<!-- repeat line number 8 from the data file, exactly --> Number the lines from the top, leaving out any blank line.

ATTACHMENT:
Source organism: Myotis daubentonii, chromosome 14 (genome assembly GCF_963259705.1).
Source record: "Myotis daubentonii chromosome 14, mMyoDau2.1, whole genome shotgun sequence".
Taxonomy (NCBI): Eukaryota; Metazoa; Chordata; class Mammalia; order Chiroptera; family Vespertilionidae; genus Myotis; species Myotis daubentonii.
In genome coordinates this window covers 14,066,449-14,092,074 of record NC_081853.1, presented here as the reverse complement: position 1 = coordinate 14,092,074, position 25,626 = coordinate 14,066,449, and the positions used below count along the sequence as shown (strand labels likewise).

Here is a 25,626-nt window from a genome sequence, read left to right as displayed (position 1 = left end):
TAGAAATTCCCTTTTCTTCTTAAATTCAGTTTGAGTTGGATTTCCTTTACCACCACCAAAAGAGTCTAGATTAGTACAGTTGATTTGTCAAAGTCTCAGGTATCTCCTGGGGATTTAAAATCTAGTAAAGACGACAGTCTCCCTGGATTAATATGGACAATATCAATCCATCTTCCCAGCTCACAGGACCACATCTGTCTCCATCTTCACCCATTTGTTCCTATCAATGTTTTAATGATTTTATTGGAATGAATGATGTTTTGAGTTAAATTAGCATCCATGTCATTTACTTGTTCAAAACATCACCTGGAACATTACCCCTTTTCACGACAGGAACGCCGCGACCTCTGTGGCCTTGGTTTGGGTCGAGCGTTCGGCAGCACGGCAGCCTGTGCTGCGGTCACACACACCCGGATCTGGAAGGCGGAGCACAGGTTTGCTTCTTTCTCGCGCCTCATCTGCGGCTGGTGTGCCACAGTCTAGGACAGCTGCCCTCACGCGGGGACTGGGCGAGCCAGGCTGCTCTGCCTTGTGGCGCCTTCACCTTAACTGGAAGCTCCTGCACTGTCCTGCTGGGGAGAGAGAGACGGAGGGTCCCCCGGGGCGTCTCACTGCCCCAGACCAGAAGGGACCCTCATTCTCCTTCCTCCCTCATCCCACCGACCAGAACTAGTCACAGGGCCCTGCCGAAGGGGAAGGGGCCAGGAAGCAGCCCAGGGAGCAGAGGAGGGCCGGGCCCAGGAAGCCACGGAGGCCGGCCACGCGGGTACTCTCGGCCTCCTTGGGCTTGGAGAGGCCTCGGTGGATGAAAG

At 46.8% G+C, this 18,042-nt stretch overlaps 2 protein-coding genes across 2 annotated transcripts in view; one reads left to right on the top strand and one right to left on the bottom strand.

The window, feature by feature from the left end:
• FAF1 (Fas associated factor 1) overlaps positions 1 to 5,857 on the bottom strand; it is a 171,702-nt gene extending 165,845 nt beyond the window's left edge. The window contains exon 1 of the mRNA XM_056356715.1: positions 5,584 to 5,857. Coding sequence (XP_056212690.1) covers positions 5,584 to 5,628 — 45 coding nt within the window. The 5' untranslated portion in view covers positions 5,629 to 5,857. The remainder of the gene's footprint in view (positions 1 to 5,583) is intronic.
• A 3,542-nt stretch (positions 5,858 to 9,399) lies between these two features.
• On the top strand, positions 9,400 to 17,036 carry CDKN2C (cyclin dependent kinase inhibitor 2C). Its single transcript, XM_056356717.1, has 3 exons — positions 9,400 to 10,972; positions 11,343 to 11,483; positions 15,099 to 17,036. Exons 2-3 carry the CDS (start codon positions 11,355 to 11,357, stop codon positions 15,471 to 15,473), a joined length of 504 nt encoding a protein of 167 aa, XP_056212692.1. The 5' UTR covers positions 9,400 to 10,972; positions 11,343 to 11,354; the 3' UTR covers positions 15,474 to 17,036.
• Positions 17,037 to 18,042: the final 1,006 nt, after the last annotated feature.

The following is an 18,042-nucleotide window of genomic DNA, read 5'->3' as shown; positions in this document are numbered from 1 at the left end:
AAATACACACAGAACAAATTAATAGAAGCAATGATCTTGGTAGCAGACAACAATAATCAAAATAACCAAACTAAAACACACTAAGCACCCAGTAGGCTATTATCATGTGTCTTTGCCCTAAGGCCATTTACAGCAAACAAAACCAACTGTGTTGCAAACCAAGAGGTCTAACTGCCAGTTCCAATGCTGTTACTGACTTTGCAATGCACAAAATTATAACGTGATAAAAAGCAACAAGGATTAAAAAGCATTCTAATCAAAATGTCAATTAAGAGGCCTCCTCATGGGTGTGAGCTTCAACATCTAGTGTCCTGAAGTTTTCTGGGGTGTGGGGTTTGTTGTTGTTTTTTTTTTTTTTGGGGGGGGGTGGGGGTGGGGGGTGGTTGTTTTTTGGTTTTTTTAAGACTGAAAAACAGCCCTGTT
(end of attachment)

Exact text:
The window, feature by feature from the left end: